1. The early bird catches the worm.
2. Everything comes to he who waits.
3. Man cannot live by bread alone.
4. Half a loaf is better than no bread.
5. You can’t teach an old dog new tricks.
6. It’s never too late to learn.
7. The pen is mightier than the sword.
8. Words don’t hurt like sticks and stones.
9. The best things in life are free.
10. There’s no such thing as a free lunch.
11. Seeing is believing.
12. Appearances can be deceptive.
13. Look after the pennies and the pounds will take care of themselves.
14. The penny-wise are pound-foolish.
15. When in Rome do as the Romans do.
16. To thine (=your) own self be true.
17. He who hesitates is lost.
18. Look before you leap.
19. Two heads are better than one.
20. Too many cooks spoil the broth.
21. Once bitten, twice shy.
22. Third time lucky.
23. Ignorance is bliss.
24. Knowledge is power.
25. Tomorrow is another day.
26. Tomorrow never comes.
The Monty Hall Problem is featured in the popular book The Curious Incident of the Dog in the Night-time. Play the game here.
(A) Sometimes two words look the same, but have different meanings and are pronounced differently (homographs).
- VERB – tear-tore-torn: to cause a split or break in paper, clothes, etc. It rhymes with BEAR, PEAR, WEAR.
- NOUN – a droplet of water coming from the eyes when crying. It rhymes with DEAR, FEAR, GEAR, HEAR, NEAR, YEAR.
(B) Some words of two syllables can change from a verb to a noun by shifting (moving) their word stress, though the written form remains identical.
- “We want to progress as quickly as we can. There’s a lot of work to get through.”
- “You’re making slow progress. You need to make a bit more of an effort.”
- VERB – to advance, to improve: PRO’GRESS – the stress falls on the second syllable.
- NOUN – a general improvement, taking steps in the right direction: ‘PROGRESS – the stress falls on the first syllable.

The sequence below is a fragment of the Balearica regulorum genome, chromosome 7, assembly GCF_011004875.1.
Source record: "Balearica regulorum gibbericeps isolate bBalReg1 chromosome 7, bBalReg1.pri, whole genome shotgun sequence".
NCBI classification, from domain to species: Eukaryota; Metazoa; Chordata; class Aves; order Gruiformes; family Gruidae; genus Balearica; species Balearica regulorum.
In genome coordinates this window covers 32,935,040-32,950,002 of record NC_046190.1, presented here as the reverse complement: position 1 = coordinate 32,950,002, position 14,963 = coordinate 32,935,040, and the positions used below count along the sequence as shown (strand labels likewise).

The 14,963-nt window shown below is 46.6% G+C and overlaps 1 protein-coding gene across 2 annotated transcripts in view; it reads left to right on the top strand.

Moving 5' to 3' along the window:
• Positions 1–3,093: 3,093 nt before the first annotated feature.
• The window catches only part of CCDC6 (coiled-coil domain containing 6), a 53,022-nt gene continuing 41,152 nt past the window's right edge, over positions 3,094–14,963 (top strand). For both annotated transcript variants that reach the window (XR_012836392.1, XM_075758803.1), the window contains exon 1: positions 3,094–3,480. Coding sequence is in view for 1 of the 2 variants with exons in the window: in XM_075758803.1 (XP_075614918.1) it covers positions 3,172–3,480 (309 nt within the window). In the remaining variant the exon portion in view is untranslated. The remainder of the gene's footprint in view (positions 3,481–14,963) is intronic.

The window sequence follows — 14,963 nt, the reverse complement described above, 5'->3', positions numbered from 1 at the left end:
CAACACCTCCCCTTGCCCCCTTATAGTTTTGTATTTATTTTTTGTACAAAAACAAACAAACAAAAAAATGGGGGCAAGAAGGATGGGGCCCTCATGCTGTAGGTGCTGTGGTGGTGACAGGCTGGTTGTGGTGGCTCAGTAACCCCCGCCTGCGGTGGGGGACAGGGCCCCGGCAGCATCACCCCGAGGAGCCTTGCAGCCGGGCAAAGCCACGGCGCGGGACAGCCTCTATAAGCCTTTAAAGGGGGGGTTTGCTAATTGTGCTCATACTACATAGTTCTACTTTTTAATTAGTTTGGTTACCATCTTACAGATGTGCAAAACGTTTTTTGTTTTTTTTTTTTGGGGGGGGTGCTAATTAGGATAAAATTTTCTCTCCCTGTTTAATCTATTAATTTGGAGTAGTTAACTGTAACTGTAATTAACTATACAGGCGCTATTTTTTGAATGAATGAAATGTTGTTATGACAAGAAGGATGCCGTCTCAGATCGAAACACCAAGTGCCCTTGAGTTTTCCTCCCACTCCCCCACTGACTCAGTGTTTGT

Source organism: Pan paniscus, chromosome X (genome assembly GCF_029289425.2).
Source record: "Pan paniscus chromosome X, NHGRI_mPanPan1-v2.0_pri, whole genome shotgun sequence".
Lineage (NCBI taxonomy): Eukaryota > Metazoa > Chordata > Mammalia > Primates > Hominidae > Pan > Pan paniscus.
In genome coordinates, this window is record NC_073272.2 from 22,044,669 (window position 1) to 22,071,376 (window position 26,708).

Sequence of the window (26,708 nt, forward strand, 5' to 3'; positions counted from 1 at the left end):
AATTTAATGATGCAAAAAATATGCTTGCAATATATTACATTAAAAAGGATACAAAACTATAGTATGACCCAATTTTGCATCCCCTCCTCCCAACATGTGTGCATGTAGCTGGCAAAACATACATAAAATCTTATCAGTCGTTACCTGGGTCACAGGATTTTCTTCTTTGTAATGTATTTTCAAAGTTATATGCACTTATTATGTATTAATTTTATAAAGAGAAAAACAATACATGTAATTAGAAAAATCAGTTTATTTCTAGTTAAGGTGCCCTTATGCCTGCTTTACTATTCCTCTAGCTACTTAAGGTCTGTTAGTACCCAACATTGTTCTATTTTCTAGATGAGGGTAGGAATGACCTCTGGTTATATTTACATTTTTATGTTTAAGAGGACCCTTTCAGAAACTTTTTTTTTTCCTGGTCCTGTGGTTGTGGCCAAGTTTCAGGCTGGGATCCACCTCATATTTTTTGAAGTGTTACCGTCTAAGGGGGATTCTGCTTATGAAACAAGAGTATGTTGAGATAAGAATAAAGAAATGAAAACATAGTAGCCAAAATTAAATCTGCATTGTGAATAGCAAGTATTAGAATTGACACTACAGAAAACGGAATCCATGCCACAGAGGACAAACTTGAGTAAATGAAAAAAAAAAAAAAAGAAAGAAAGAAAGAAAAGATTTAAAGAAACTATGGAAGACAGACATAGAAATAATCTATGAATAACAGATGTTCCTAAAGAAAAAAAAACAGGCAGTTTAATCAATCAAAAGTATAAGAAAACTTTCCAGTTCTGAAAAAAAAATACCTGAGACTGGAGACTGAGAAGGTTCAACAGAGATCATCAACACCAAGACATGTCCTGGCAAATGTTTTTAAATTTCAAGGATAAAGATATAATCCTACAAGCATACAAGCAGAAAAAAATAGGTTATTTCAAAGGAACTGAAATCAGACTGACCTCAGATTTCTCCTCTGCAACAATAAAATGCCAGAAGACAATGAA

Note that the mark [ ‘ ] goes before the stressed syllable.
Exercises – Interactive Material
Internet Links for Research
The Railway Wagon
One of the most famous thought experiments in ethics is “the runaway wagon”. It aims to clarify how we should distinguish right from wrong.
Here is the scenario with two well-known variations.
A runawaywagon is hurtling down a track. In its path are five people who will definitely be killed unless you, a bystander, flip a switch which will divert it on to another track, where it will kill one person. Should you flip the switch?
THE FAT MAN AND THE RAILWAY WAGON
The runaway wagon is hurtling down a track where it will kill five people. You are standing on a bridge above the track and, aware of the imminent disaster, you decide to jump on the track to block the wagon. Although you will die, the five people will be saved. Just before your leap, you realise that you are too light to stop the wagon. Next to you, a fat man is standing on the very edge of the bridge. He would certainly block the wagon, although he would undoubtedly die from the impact. A small nudge and he would fall right onto the track below. No one would ever know. Should you push him?
One day you wake up in hospital. In the nearby bed lies a world famous violinist who is connected to you with various tubes and machines. To your horror, you discover that you have been kidnapped by the Music Appreciation Society. Aware of the maestro’s impending death, they hooked you up to the violinist. If you stay in the hospital bed, connected to the violinist, he will be totally cured in nine months. You are unlikely to suffer harm. Nobody else in the world can save him, as only your organs and bodily fluids are compatible with his. Do you feel any obligation to stay connected?
An enormous rock falls and blocks the exit of a cave you and five other tourists have been exploring. Fortunately, you spot a hole elsewhere and decide to let “Big Jack” out first. But Big Jack, a man of generous proportions, gets stuck in the hole. He cannot be moved and there is no other way out. The high tide is rising and, unless you get out soon, everyone but Big Jack (whose head is sticking out of the cave) will inevitably drown. Searching through your backpack, you find a stick of dynamite. It will not move the rock, but will certainly blast Big Jack out of the hole. Big Jack, anticipating your thoughts, pleads for his life. He does not want to die, but neither do you and your four companions. Should you blast Big Jack out?
Source: as previous citation
Click on the links below to go to the corresponding website with grammar analysis and online exercises.